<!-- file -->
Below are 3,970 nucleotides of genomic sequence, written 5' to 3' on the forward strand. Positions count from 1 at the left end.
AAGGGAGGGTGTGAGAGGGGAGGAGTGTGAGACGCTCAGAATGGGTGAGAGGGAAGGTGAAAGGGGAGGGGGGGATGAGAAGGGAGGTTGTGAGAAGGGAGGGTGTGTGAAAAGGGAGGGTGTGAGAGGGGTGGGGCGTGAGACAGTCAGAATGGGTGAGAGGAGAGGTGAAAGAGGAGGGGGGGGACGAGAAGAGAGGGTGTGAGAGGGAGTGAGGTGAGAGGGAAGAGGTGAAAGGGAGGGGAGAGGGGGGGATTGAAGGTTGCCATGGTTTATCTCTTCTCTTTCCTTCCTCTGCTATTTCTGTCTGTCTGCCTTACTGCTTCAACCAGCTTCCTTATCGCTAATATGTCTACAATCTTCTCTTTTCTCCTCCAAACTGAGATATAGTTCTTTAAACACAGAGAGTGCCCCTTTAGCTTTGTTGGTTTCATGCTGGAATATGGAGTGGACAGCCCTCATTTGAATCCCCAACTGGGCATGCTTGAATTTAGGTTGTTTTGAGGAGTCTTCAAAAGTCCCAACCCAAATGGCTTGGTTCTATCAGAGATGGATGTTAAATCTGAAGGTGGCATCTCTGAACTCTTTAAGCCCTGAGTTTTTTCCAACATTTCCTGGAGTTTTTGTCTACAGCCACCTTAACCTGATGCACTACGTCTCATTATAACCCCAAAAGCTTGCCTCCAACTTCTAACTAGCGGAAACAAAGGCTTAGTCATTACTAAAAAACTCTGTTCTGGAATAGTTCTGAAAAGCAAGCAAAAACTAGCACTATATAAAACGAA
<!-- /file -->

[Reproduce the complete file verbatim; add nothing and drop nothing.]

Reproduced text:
Below are 3,970 nucleotides of genomic sequence, written 5' to 3' on the forward strand. Positions count from 1 at the left end.
AAGGGAGGGTGTGAGAGGGGAGGAGTGTGAGACGCTCAGAATGGGTGAGAGGGAAGGTGAAAGGGGAGGGGGGGATGAGAAGGGAGGTTGTGAGAAGGGAGGGTGTGTGAAAAGGGAGGGTGTGAGAGGGGTGGGGCGTGAGACAGTCAGAATGGGTGAGAGGAGAGGTGAAAGAGGAGGGGGGGGACGAGAAGAGAGGGTGTGAGAGGGAGTGAGGTGAGAGGGAAGAGGTGAAAGGGAGGGGAGAGGGGGGGATTGAAGGTTGCCATGGTTTATCTCTTCTCTTTCCTTCCTCTGCTATTTCTGTCTGTCTGCCTTACTGCTTCAACCAGCTTCCTTATCGCTAATATGTCTACAATCTTCTCTTTTCTCCTCCAAACTGAGATATAGTTCTTTAAACACAGAGAGTGCCCCTTTAGCTTTGTTGGTTTCATGCTGGAATATGGAGTGGACAGCCCTCATTTGAATCCCCAACTGGGCATGCTTGAATTTAGGTTGTTTTGAGGAGTCTTCAAAAGTCCCAACCCAAATGGCTTGGTTCTATCAGAGATGGATGTTAAATCTGAAGGTGGCATCTCTGAACTCTTTAAGCCCTGAGTTTTTTCCAACATTTCCTGGAGTTTTTGTCTACAGCCACCTTAACCTGATGCACTACGTCTCATTATAACCCCAAAAGCTTGCCTCCAACTTCTAACTAGCGGAAACAAAGGCTTAGTCATTACTAAAAAACTCTGTTCTGGAATAGTTCTGAAAAGCAAGCAAAAACTAGCACTATATAAAACGAA